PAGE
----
This doesn’t even include the customisable bits on the actual bike. Mixing and matching parts like handlebars, tank embellishments, seats, wheels, exhaust pipes and the works is very much possible because all versions of the Scrambler are built on the same frame, so you can cherry-pick your Scrambler to look and feel exactly like you want it. I even heard chatter of a side-car for the Scrambler under development by the manufacturer to complete that whole heritage vibe, but no confirmation was forthcoming. Well, side-car or no, the Scrambler range consists of a quartet of gorgeous looking bikes, with the Urban Enduro in particular drawing backward glances out of me.
Now, on to the most important bit — how the bike fared. The sweltering 39-degree heat of Thailand coupled with her high humidity levels meant the Icon was being tested by us in climates very similar to those you might find in a lot of places up and down India. European bikes are notorious for misbehaving when subjected to the rigours of Indian climes, but the air-cooled Icon cruised along without a hitch. While the biggest of the original Scramblers sported a 450-cc single, Ducati have moved on with the times in the engine department, unlike a certain other classic themed bike (this one styled like a café racer) launched a shade over a year ago.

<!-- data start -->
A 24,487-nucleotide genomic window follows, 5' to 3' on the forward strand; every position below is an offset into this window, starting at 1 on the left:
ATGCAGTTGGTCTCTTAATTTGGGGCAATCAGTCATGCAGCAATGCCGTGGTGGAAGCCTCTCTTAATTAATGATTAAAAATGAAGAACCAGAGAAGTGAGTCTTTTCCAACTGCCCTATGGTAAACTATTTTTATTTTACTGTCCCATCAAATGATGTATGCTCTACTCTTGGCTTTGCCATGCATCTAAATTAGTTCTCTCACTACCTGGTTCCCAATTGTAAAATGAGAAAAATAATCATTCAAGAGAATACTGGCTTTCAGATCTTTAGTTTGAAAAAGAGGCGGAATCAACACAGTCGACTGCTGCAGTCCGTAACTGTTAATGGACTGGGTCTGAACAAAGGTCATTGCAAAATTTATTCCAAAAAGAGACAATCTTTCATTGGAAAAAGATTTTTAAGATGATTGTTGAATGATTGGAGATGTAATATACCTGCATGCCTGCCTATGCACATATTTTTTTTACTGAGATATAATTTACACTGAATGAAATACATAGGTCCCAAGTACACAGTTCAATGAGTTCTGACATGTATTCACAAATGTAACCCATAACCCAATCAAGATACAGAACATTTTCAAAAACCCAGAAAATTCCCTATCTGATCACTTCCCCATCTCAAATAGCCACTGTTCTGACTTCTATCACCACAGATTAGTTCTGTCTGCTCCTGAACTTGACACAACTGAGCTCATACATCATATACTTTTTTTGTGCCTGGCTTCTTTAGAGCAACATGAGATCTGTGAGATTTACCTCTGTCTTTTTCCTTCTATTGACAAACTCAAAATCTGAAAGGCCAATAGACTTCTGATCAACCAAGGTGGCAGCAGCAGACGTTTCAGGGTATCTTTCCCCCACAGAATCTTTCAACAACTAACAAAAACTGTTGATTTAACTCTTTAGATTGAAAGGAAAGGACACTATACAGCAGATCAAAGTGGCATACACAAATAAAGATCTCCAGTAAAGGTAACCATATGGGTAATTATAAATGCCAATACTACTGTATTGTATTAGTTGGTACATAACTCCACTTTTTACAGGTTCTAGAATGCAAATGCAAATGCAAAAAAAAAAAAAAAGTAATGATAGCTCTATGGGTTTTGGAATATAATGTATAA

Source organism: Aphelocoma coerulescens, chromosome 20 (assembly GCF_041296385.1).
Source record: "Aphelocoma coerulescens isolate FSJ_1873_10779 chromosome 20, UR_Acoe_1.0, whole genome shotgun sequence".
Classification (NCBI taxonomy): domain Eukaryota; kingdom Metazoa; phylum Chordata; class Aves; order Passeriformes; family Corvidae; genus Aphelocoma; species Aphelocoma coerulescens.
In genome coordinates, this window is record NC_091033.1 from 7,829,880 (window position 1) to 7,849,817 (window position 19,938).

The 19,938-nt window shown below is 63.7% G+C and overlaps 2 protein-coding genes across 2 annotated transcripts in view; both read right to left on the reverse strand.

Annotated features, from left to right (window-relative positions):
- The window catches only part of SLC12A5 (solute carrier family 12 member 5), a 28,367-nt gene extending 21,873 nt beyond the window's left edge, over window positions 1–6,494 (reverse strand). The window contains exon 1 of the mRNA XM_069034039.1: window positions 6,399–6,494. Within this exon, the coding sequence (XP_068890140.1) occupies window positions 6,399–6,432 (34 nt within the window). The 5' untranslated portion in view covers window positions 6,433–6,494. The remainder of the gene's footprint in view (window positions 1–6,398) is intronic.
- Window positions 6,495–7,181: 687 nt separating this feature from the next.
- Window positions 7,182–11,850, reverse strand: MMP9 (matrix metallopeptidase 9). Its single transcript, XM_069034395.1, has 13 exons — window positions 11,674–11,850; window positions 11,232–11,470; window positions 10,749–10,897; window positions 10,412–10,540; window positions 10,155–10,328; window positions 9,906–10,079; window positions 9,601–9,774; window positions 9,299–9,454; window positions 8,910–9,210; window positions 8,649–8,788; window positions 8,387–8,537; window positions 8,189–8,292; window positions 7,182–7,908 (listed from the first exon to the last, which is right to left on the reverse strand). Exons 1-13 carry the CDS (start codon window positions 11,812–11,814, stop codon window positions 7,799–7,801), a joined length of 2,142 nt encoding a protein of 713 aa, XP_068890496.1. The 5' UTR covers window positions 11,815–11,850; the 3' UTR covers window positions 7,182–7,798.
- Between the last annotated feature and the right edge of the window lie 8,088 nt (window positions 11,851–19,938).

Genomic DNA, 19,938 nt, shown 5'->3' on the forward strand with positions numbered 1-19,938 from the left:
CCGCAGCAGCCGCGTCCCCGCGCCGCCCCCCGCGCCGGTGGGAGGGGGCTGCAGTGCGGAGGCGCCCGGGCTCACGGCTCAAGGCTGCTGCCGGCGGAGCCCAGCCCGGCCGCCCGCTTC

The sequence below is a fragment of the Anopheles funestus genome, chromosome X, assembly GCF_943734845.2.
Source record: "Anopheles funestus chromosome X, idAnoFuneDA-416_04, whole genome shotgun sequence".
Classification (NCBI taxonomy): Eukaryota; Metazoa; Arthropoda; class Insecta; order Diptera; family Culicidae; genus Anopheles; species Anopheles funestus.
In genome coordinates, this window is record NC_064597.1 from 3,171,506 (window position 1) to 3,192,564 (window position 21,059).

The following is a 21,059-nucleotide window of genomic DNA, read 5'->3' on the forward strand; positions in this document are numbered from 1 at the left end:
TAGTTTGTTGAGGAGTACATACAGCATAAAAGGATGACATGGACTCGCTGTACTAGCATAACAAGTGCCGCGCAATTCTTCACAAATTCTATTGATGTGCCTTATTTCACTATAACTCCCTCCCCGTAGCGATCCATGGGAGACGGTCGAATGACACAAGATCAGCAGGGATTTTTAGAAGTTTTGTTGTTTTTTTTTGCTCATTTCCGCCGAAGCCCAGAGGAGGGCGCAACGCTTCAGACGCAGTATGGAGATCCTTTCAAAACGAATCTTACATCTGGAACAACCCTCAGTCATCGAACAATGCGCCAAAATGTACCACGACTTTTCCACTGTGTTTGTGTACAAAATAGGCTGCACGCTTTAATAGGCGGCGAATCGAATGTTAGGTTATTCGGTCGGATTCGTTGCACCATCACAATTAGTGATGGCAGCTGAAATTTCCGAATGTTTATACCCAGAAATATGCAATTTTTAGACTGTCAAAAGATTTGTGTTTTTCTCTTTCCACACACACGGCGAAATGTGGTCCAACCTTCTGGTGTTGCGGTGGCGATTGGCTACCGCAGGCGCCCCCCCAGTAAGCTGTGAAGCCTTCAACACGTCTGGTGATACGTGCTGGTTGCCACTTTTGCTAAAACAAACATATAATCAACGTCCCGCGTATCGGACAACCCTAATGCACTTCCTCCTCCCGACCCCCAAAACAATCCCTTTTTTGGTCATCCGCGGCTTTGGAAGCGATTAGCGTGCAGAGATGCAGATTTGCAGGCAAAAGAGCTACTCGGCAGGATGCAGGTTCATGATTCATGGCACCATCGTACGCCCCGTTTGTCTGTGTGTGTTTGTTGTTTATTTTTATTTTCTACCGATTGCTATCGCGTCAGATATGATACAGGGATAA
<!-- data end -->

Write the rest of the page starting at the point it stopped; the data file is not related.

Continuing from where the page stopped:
That EFI-sporting 803-cc, V-twin powerplant in the Scrambler range is a de-tuned version of the one appearing on the Monster 795 (and 796), and what it loses out in power output, it gains in bottom-end and mid-range thrust. It produces 75 PS at 8,250 RPM and a cool 68 Nm of Torque at 5,750 RPM; handy that, especially when it comes to kicking up some dust. This engine is mated to a very well-sorted six-speed gearbox, and is propped up on a Kayaba fork and rear shock pairing. The ride quality is on the firmer side, as is the want on a bike touted for its off-road abilities.
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